SB: No, it was great advice! I dropped out at 14, finished high school with an online degree, two years early. I was very independent, traveling a lot to visit friends and family in Eastern Europe and Russia. So, although Haiti is unique, it was not the first time I had been in a foreign environment.


Sarah Blesener, from Toy Soldiers, 2016


MAD: You attended ICP (International Center for Photography) in New York, so you decided to study photography more formally or professionally.

SB: Before ICP I went to undergrad in Minneapolis and studied international studies and youth development, I knew I wanted to work with young people in some capacity. Then I moved to Russia to visit friends and study Russian. My dad’s family is Eastern Europe and I have always been drawn to Russian culture and language. I also worked at an NGO that helps Russian kids after they age-out of the orphanage. I worked there for about six months and at their encouragement tried to document the work being done there but I realized that I had no idea what I was doing, that taking nice photos was not enough. I didn’t have the tools and skills to make a substantial documentary project. A friend of mine recommended ICP, I liked that it was just a one-year commitment.

MAD: What does it take to create a meaningful documentary project?

SB: You need to know what you are saying and why, and you have to believe it. It’s not enough to find an interesting story or an angle, you have to understand what motivates you as a person. I know that sounds very inward, but at ICP it was the only time in my life where I had a year to examine what motivates me, what do I struggle with, what don’t I understand. Those self-searching questions are what can make you a good photographer.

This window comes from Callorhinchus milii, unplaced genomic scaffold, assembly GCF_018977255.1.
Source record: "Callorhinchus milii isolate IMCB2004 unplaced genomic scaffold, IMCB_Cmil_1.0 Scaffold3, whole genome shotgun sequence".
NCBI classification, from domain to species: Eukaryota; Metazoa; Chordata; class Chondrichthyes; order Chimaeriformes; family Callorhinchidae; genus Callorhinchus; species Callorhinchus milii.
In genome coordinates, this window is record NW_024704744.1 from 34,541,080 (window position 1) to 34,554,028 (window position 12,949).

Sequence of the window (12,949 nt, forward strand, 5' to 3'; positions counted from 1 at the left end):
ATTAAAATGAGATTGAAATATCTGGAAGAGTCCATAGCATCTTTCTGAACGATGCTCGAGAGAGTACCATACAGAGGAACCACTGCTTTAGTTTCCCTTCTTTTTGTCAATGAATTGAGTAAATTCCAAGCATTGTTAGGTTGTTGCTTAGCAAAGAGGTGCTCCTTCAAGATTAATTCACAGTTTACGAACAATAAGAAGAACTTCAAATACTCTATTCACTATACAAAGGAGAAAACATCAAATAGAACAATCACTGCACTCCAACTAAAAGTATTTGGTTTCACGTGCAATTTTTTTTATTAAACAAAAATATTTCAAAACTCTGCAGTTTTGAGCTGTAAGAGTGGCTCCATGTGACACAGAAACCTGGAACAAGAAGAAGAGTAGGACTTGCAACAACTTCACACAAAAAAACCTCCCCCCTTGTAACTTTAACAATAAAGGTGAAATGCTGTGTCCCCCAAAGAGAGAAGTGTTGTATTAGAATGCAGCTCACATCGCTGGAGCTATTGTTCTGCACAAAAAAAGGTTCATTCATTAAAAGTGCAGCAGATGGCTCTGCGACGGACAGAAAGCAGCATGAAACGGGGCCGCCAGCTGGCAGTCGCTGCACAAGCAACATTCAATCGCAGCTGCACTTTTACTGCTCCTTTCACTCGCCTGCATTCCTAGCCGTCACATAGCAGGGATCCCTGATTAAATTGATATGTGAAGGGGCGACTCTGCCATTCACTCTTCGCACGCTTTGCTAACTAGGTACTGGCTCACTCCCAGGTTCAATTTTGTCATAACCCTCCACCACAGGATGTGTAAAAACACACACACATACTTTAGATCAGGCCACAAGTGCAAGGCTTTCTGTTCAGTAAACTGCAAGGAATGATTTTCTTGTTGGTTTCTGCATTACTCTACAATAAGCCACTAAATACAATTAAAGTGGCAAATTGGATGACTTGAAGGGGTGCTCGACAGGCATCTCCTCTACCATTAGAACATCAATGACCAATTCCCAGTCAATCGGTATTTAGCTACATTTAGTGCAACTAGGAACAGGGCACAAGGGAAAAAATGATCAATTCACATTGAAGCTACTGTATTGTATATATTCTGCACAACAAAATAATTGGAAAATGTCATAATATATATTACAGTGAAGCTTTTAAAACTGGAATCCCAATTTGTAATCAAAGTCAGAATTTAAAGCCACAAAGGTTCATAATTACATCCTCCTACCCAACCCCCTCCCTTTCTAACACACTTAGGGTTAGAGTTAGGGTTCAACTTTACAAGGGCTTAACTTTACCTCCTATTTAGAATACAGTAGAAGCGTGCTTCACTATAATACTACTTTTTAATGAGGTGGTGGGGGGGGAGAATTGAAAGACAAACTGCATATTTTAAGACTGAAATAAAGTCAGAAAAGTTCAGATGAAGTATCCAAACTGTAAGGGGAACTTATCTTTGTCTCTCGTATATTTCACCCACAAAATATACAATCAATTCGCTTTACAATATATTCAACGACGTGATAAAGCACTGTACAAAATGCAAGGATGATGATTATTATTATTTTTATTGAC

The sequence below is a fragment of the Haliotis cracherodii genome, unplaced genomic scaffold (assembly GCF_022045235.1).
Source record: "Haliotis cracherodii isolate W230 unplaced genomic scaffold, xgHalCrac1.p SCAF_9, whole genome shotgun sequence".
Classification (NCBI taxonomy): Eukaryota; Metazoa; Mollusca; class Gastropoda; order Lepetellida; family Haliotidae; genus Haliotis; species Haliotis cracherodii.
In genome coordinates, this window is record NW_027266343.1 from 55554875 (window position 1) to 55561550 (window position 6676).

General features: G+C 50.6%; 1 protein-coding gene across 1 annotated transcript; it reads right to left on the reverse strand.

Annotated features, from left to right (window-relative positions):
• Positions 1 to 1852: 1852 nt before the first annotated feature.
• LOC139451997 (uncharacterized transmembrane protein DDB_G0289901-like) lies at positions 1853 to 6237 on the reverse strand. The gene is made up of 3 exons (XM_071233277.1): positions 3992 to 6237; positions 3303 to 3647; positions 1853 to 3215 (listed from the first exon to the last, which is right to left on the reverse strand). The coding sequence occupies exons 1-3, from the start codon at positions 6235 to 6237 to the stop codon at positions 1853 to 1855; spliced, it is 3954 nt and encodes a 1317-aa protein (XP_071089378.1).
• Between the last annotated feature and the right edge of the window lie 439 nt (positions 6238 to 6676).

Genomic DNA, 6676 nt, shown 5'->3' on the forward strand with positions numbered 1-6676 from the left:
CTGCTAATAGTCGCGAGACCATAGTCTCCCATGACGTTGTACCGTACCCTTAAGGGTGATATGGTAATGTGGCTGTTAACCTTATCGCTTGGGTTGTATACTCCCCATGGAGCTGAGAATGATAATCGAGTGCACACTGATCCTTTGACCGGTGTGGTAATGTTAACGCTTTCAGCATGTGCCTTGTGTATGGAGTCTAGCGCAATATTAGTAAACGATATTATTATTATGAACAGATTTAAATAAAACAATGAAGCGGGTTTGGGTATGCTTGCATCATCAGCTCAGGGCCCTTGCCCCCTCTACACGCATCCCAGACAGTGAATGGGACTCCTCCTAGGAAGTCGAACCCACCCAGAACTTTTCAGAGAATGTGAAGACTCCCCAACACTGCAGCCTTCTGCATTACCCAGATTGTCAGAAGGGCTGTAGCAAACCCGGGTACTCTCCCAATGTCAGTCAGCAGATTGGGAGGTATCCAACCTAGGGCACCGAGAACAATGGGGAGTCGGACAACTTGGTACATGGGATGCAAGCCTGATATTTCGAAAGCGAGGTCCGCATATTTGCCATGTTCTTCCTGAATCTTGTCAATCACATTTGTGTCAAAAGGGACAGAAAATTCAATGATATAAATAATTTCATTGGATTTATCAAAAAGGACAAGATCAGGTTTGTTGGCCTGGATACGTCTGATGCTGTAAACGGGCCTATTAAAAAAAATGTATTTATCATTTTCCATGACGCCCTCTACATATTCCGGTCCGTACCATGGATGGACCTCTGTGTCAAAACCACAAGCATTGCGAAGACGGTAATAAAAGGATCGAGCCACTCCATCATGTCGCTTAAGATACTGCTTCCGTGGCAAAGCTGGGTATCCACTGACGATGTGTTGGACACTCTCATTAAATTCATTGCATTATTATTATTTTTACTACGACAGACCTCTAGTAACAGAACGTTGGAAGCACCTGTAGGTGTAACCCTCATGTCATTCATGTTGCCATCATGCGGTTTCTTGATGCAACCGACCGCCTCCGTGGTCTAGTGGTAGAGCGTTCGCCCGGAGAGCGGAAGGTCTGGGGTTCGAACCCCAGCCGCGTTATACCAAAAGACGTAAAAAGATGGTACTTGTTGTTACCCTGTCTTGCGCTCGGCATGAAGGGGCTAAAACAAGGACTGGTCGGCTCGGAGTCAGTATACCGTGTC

MAD: Clearly you do extensive research for your projects – but how do you not over-prepare? Isn’t discovery also an important part of the process?

SB: That is something I always struggle with. I don’t have a fixed narrative about what I photograph, but I have ideas before I begin. It also depends on the project. Last year I had a very simple idea — I wanted to photograph Russian youth who were involved in politics and patriotic education. I did not have a big agenda, I just wanted to meet some kids and just follow the story. A process unfolded where I would photograph for a couple of months, come back home, review the images, do more research and then return. This year I traveled in the U.S. with the same idea of photographing young people who were involved in politics and patriotic education in some way. But since I applied for grants to help fund the project, I had done a lot of research and writing before I began photographing. But as I started working I realized that in some ways I had done too much research or that my goals were too specific and I had to step back a bit and just visually respond to what was in front of me.